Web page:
In the mid-19th century, there were various attempts to lay cables across the Atlantic Ocean between Ireland and the U.S.
It took several failures, numerous bankruptcies and over 10 years before they got it right, but eventually they succeeded. On July 27, 1866, Queen Victoria broadcast a message to the U.S. President Johnson. Here’s what it said:
Osborne, July 27, 1866
To the President of the United States, Washington
The Queen congratulates the President on the successful completion of an undertaking which she hopes may serve as an additional bond of Union between the United States and England.
Washington, July 30, 1866
To Her Majesty the Queen of the United Kingdom of Great Britain and Ireland
The President of the United States acknowledges with profound gratification the receipt of Her Majesty’s despatch and cordially reciprocates the hope that the cable which now unites the Eastern and Western hemispheres may serve to strengthen and perpetuate peace and amity between the governments of England and the Republic of the United States.
(Signed) Andrew Johnson
Money Is A Form Of Communication Technology
At that time, sending a message by ship could take ten days or more. But with the transatlantic cable it was now a matter of minutes, so someone came up with the slogan, “Two weeks to two minutes.” Transmission speeds improved rapidly. Morse code became words. It was soon possible to send multiple messages at once. By the end of the 19th century, Britain, France, Germany and the U.S. were all linked by cable.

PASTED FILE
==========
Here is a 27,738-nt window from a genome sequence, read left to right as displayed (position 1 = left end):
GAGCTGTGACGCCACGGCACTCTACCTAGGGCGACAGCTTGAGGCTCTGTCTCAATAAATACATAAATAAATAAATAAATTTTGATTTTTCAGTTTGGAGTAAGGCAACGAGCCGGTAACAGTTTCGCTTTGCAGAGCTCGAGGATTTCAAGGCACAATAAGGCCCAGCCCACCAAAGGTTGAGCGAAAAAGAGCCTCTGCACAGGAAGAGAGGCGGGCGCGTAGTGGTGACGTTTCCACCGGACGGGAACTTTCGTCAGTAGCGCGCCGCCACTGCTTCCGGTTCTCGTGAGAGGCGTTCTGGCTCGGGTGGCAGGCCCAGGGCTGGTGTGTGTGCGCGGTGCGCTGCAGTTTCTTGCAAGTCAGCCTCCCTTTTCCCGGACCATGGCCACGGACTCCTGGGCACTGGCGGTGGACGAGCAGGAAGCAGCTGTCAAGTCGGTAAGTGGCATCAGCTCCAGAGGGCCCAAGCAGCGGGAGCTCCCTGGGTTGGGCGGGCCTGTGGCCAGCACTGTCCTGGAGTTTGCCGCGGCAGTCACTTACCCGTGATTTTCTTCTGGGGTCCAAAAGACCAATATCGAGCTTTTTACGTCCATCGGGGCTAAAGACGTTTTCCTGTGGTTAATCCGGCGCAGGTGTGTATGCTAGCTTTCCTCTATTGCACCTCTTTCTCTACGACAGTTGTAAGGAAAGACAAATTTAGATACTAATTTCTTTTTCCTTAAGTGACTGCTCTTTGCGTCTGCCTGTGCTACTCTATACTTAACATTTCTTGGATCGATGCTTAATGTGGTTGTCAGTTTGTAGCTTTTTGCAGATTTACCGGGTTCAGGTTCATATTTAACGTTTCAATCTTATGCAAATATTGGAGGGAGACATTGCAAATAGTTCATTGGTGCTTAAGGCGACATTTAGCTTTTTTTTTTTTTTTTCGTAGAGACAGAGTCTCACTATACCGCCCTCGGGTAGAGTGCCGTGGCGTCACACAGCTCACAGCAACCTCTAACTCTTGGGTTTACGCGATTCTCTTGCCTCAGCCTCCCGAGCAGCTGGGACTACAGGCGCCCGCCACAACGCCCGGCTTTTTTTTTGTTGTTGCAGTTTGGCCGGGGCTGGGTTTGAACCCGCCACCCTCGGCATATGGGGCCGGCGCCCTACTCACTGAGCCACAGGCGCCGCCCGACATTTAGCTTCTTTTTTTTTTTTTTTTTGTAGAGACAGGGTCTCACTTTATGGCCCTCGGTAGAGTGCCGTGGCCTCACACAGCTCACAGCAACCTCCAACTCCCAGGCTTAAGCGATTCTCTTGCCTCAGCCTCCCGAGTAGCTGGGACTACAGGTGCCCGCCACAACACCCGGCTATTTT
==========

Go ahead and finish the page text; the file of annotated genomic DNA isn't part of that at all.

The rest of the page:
Personal, commercial and political relations were altered for all time.
Back then, gold was money, as were paper notes representing gold. You couldn’t send gold down the cable, however, nor paper.
But you could send a promise. Within a fortnight of Queen Victoria’s message, that’s what two parties who trusted each other did. An exchange rate between the dollar and the pound was agreed to and then published in TheTimes on August 10, 1866.
According to myth, Adam Smith said, “All money is a matter of belief.” He had a point. Look at a £20 note (if you still use them) and you will see the words “I promise to pay the bearer.” Money is promissory.
Of course, promises disappear. But gold doesn’t. The two are quite different forms of money: one is belief, the other is real.
Nevertheless, since the dawn of civilization, we have been using promissory money. Ancient Mesopotamians used mud tokens — a cone or a sphere — representing sheep or barley, baked inside clay balls to log debts owed. Over time, they found it more efficient, rather than baking tokens in balls, to inscribe pictures of the tokens in the mud for the same purpose. That is how the first system of writing came about. In ancient China, people recorded their debts on bits of leather. After the invention of printing, they started using paper. Today, the promises are recorded and exchanged between trusted third parties on computers.